The one early signing period story I was looking forward to reading the most was the big, data-driven story that let us know just what sort of era this sport had just entered. How many players signed? Did it matter if the school was a blue blood or lower in the conference pecking order? How did the Group of 5 schools do?
I have yet to see that story and don’t have the data set needed to do it myself in any sort of manageable time frame, but I was curious enough to take a look at the top of the ladder, 247Sports’ Composite Top 25 classes after yesterday. If the numbers there are even close to representative of what happened nationally then the annual three-ring circus we’ve come to expect on the first Wednesday in February is going to feel more like a one-ring circus.
Of the top 25 teams, 439 of their 502 listed commits signed on Wednesday. That’s 87.5 percent. On average, those schools had 17.6 players sign and 2.5 players committed but unsigned at the end of yesterday. At some of the most advantaged programs in the country at least, if a player was considering signing early he probably did so yesterday. While I have no idea the number of players each of those 25 schools is hoping to sign, if we were to assume they were all going to take the max of 25 – yeah, I know there are ways around this limit, but we’re trying to make the math easier here – those schools’ classes would still be 70 percent signed at this point.
In the Big Ten the signed percentage was even higher. The conference schools signed 264 players with another 21 commits listed as unsigned. That’s 92.6 percent of commits, and, if we were to again assume every school was signing 25 players, 75.4 percent of the maximum class numbers the Big Ten could have. Ohio State (21 signees), Michigan State (20), Wisconsin (19), Indiana (23) and Northwestern (16) all ended yesterday with zero unsigned commits. P.J. Fleck’s traditional sea-change class in his first full recruiting cycle at Minnesota is nearly complete, too. The Gophers signed 25 on Wednesday with one unsigned commit still listed.
Nebraska’s 10 signees were the fewest in the Big Ten, and we know that was by design.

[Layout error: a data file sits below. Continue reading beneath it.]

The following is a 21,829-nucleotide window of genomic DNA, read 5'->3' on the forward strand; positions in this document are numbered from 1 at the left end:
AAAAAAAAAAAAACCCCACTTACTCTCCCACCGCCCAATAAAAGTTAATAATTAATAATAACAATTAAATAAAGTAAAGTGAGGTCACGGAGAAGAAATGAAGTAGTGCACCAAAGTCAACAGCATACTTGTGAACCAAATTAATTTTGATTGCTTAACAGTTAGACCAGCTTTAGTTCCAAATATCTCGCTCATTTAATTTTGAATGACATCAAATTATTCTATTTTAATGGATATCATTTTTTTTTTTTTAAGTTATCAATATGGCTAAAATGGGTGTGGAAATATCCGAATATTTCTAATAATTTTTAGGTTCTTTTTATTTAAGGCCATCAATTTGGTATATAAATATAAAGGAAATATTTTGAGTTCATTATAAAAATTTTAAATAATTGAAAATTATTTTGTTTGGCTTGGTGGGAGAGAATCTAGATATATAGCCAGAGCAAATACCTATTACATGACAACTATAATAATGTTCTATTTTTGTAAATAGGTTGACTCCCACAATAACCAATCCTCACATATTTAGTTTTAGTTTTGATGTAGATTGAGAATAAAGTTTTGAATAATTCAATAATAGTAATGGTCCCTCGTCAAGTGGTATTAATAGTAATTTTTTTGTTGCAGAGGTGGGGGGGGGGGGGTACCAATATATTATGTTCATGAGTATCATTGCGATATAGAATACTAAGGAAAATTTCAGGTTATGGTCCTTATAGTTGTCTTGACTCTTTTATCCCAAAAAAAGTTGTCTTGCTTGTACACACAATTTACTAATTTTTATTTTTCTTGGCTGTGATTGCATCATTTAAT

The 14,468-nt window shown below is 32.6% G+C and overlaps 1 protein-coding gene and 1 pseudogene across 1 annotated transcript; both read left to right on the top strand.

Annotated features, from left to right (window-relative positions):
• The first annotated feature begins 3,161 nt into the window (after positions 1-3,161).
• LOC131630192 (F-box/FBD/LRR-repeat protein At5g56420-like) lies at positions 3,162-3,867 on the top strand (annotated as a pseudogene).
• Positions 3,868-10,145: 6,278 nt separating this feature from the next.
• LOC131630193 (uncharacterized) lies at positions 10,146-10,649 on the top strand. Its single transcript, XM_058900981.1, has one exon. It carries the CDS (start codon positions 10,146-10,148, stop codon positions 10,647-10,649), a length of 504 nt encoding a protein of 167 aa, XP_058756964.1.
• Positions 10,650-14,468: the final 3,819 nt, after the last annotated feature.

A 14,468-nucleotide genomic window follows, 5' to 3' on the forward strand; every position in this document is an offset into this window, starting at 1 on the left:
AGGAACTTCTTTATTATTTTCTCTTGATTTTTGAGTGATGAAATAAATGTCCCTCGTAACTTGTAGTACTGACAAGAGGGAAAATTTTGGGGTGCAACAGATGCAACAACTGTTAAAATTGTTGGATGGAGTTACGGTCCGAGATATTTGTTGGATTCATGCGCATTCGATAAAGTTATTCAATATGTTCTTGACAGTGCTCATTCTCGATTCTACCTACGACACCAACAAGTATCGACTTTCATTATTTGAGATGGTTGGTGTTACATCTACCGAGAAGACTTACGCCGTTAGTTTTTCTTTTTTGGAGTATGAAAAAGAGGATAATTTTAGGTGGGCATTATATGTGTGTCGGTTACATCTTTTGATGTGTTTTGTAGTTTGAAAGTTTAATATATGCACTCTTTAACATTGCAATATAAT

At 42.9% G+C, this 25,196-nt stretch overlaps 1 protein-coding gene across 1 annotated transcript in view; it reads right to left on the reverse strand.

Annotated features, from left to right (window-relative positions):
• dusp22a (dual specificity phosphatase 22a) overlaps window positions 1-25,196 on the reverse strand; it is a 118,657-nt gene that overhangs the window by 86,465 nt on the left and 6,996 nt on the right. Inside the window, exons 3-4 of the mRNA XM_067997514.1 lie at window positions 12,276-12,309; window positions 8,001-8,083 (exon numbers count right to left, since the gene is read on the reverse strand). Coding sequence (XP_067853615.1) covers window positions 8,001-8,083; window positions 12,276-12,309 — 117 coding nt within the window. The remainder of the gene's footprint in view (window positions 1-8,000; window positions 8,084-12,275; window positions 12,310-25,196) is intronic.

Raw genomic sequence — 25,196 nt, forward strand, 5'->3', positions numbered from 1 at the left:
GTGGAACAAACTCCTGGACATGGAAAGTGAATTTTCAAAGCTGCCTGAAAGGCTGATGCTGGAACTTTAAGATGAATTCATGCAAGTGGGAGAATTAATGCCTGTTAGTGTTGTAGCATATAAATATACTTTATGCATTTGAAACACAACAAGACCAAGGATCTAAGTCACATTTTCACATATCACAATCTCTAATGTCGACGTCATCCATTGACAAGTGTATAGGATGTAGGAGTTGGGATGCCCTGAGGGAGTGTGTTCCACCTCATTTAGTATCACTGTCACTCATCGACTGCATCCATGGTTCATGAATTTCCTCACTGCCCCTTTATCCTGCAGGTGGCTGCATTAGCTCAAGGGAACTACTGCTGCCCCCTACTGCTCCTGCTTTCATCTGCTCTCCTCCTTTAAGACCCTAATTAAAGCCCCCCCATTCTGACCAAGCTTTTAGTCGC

“One thing we weren’t going to do was just sign kids to fill spots,” Frost said on Wednesday. “We want kids that we know can come be good people and become good football players. I feel good about where we are, and I wouldn’t have wanted to sign a whole recruiting class and fill it all up in these first two weeks because I think we’re going to have a real opportunity in January to get out and see a lot more kids.”
Given the circumstances facing Nebraska’s new staff, that makes total sense. It was able to keep some key Mike Riley commits in the class and add a few intriguing pieces, some of whom could contribute right away. And Frost’s confidence in finding more good players before February is interesting.
While we don’t know the exact number of players that are “off the board” after the first day of early signing, it looks like the projections were about right based on the small sample above. Two-thirds to three-fourths of the total players probably have their homes now.
I’m anxious to see how Nebraska attacks the portion that’s left. Normally you can kind of take a “do what you can do” approach to these transition classes that bridge a coaching change. But when you add early signing on top of a coaching change it might be a little different this time around. If anything, this strange Nebraska class compiled under the most unique of circumstances may only underscore this staff’s ability to evaluate talent and fit.
Or at least it has the potential to do that. I’m pretty confident in this staff’s ability to do that, and if this 2018 group ends up producing some key contributors two or three years down the line, well, that’s a ringing endorsement given what a strange time it was to change jobs.
The Grab Bag
- ICYMI: You can find links to all of our early signing coverage here. Also, Nebraska basketball scored enough points to outlast UTSA last night.
- Maryland axed the fax machine yesterday, using a service that allowed prospects to sign their documents on their phones.
- Bill Snyder said yesterday (of all days) that he's undecided on returning next year, and Dennis Dodd makes the case that he's strongarming Kansas State into hiring his son.
- College ADs are pretty nervous about what the new tax bill might mean for donations.
Today's Song of Today
Brandon is the Managing Editor for Hail Varsity and has covered Nebraska athletics for the magazine and web since 2012, Hail Varsity’s first season on the scene. His sports writing has also been featured by Fox Sports, The Guardian and CBS Sports.